FROM DIVERSITY IN LAW: AN INDEPENDENT EDUCATIONAL PUBLISHING MAGAZINE
City law firms: Six-figure salaries and job satisfaction
It's complicated, demanding work but the responsibility and financial rewards are second to none, says Matthew Rhodes
Friday 13 October 2006
City law firms are, along with firms in New York, the finest in the world. If you work at one you'll find yourself flying round the globe putting together deals worth hundreds of millions of pounds, or taking huge cases to the High Court that hit the headlines of the next day's newspaper. You'll do an incredibly skilled and respected job, and be paid a lot of money for it.
It's complicated, demanding work and inevitably there's a lot of training. You'll need a degree, although it doesn't have to be in law. The big City law firms recruit most of their students at the start of their final year at university, so you'll graduate knowing that you've got a job to go to.
You'll then have to spend a year full-time at law school (two years if you don't have a law degree). Your firm will pay all your fees and will also support you financially; at the moment firms pay a scholarship of around £7,000 a year to students at law school.
You'll then begin your training contract and start earning a decent salary - around £30,000 a year. This takes two years. There'll be a whole load of trainees at your firm who'll be in the same boat as you, so you'll have some great colleagues and a ready-made social life. At most firms you'll spend six months in each of four departments. It's here that you are taught how to apply what you've learnt at university and law school to the real world. You'll develop a greater knowledge of the law and learn how deals are put together. And it's as a trainee that you pick up the basic skills that you'll need in any high-flying career, things like how to negotiate a contract, chair a meeting and draft a business letter.
Most firms offer some of their trainees a secondment to a foreign office, so if you want to travel there's a good chance that you'll be able to spend six months in anywhere from Paris to Tokyo. The firm will put you up in an apartment for free, and they tend to be in the smartest parts of town.
When you come to the end of your training contract you qualify as an associate solicitor. Your salary jumps to about £50,000 and you become part of the engine room of the firm, running deals with less and less supervision and building your career.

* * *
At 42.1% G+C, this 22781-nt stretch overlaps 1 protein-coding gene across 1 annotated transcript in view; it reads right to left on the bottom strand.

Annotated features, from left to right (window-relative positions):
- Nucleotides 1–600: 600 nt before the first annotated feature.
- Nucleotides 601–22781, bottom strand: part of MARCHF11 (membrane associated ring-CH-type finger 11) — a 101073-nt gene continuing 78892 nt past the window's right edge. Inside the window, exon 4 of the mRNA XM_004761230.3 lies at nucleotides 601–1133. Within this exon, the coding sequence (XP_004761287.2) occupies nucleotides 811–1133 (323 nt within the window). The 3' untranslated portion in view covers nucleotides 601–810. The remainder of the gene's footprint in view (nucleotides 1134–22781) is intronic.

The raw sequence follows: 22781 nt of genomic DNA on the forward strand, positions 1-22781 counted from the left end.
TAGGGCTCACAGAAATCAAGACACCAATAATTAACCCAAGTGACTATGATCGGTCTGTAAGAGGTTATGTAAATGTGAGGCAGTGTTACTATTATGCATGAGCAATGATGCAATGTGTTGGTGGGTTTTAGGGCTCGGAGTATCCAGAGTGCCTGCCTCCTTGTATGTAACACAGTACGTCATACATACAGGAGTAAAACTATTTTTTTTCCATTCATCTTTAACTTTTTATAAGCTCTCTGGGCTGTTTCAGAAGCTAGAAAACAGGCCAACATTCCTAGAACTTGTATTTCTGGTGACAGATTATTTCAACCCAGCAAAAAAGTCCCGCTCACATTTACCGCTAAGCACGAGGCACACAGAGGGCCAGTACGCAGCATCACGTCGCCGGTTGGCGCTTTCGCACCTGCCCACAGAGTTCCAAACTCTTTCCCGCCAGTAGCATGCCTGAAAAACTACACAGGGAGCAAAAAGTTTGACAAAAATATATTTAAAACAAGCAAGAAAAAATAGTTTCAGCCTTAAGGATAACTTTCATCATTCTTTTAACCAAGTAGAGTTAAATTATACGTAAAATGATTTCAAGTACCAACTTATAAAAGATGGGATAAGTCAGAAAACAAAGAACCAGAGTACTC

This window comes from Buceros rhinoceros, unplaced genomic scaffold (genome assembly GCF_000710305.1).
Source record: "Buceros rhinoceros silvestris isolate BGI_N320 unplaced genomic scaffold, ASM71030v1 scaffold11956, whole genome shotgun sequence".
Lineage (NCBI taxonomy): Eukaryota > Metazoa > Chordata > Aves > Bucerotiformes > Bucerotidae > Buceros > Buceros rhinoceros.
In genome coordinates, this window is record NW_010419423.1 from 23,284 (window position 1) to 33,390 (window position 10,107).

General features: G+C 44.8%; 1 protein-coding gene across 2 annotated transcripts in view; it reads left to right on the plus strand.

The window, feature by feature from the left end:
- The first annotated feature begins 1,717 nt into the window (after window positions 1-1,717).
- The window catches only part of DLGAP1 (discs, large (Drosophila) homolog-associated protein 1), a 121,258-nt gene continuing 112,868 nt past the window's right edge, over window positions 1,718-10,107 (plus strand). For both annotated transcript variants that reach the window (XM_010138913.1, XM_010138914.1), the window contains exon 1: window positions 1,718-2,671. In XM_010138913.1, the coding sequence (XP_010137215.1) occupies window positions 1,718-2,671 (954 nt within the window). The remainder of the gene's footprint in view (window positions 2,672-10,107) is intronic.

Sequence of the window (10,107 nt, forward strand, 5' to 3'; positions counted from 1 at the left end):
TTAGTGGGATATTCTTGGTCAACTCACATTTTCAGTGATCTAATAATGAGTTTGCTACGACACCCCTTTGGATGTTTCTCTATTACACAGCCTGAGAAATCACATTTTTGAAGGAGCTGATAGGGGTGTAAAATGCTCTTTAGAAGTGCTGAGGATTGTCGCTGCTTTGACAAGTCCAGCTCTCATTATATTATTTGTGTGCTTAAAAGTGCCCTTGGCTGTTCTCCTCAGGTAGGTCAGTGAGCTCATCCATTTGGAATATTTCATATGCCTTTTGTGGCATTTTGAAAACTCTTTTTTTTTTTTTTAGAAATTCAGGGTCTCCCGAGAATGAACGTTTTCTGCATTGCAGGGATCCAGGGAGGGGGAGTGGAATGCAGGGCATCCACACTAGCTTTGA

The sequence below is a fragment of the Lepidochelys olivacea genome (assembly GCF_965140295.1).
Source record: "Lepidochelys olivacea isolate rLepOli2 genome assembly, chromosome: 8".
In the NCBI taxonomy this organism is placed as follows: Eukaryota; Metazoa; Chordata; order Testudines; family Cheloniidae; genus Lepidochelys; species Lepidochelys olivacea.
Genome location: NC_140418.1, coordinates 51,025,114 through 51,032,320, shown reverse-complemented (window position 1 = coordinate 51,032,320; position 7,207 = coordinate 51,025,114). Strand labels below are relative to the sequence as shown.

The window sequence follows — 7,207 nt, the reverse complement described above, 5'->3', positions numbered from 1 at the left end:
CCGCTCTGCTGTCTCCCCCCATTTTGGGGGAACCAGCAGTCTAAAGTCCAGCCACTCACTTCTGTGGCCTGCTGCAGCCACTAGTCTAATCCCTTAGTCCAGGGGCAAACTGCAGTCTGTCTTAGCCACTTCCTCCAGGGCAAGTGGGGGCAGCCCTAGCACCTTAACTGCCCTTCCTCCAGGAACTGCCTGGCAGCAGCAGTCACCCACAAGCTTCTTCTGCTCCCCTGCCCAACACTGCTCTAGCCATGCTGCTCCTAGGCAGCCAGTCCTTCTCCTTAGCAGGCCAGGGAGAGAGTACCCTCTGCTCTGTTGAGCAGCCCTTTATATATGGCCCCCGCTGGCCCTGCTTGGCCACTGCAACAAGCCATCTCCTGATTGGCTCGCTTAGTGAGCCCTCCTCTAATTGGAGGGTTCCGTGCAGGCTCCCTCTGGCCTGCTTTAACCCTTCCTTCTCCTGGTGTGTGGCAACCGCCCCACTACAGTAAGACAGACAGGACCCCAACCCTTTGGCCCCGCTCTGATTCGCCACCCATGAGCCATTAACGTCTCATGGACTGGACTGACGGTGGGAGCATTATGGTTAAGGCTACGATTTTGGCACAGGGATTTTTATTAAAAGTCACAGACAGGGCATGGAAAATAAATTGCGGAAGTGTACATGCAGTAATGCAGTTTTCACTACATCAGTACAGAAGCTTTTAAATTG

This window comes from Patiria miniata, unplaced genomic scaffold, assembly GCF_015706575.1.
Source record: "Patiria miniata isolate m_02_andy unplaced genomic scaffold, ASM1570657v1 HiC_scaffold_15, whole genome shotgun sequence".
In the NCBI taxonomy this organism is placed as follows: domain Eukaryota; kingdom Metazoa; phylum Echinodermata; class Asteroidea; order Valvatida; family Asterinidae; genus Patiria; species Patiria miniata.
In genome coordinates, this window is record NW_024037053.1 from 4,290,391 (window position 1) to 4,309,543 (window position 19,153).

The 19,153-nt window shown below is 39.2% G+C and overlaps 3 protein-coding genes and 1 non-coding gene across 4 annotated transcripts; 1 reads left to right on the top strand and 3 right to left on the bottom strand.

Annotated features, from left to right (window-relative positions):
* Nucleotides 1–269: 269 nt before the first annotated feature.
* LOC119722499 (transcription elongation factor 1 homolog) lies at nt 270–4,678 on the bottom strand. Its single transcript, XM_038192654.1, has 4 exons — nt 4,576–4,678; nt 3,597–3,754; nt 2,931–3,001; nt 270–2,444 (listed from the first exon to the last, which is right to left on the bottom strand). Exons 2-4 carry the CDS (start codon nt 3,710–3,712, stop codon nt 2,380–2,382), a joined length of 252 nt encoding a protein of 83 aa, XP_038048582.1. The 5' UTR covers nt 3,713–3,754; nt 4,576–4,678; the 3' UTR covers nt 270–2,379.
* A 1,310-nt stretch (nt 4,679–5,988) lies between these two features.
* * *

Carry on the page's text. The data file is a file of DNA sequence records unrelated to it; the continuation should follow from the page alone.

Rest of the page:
You'll enjoy massive responsibility, and this will increase as you become more qualified - as will your pay. By the time you're in your late twenties you could be earning a salary of around £80,000 with a bonus that could take it up £100,000.
Once you're in your early thirties you'll be looking to join the partnership. This means that you'll be promoted so that you own a part of the business and get paid a share of profits, and it's extremely difficult to achieve. If you manage it, you're made for life. Starting salaries for the most junior partners at City firms can be anything from £120,000 to £500,000, and assuming you're good at your job this will increase every year. If you're really successful then by the time you're in your mid-forties you could be earning telephone numbers. A recent survey claimed that there were more than 400 solicitors earning in excess of £1m a year in the City, and the top partners at the most profitable firms will make nearer £1.5m.
If you don't make partnership there are plenty of alternatives. You may carry on working as a senior associate which can be well rewarded: non-partner lawyers at the London office of a US firm make £250,000 a year. You can try to become a partner at a regional firm or a less prestigious City firm; again, there's still a lot of money to be made, with senior partners earning over £500,000 a year. Or you could decide to work for a client, and end up as head of legal at an investment bank.
Clearly there's a lot of money floating around and you'll be worked hard for it. You'll often find yourself finalising dozens of documents or coordinating information from parties in different time zones, all to a very tight timetable. Late nights in the office are common and this can stretch to all night when your deal is about to close. But at least they tend to be amazing offices - Clifford Chance's London headquarters could almost be a hotel, with a swimming pool with views over London, state-of-the-art gyms with plasma screen TVs, personal trainers, restaurants and shops. The rush of a deal really gets your adrenaline going, you'll develop skills that will make sure you'll always be able to get a highly paid job and you'll be working with and learning from some of the brightest people in the City.
Firms are constantly trying to attract the best talent, and that means looking everywhere for it. Slaughter and May, the most "traditional" of the big City firms (and also the most profitable) has lawyers from over 50 universities working for it.
Over half the trainee solicitors taken on every year are women, and City firms are full of lawyers of every religious, cultural and socio-economic background. Ultimately firms are in the business of making money, and if they think you've got what it takes to do a good job, they'll hire you. Aside from the cash, you'll get the satisfaction that comes with being one of the best people in the world at your job and opening a newspaper and seeing your deal reported. You should go for it - there are very few better ways to make such a good living.
Matthew Rhodes is the co-founder of RollOnFriday Ltd ( www.rollonfriday.com)
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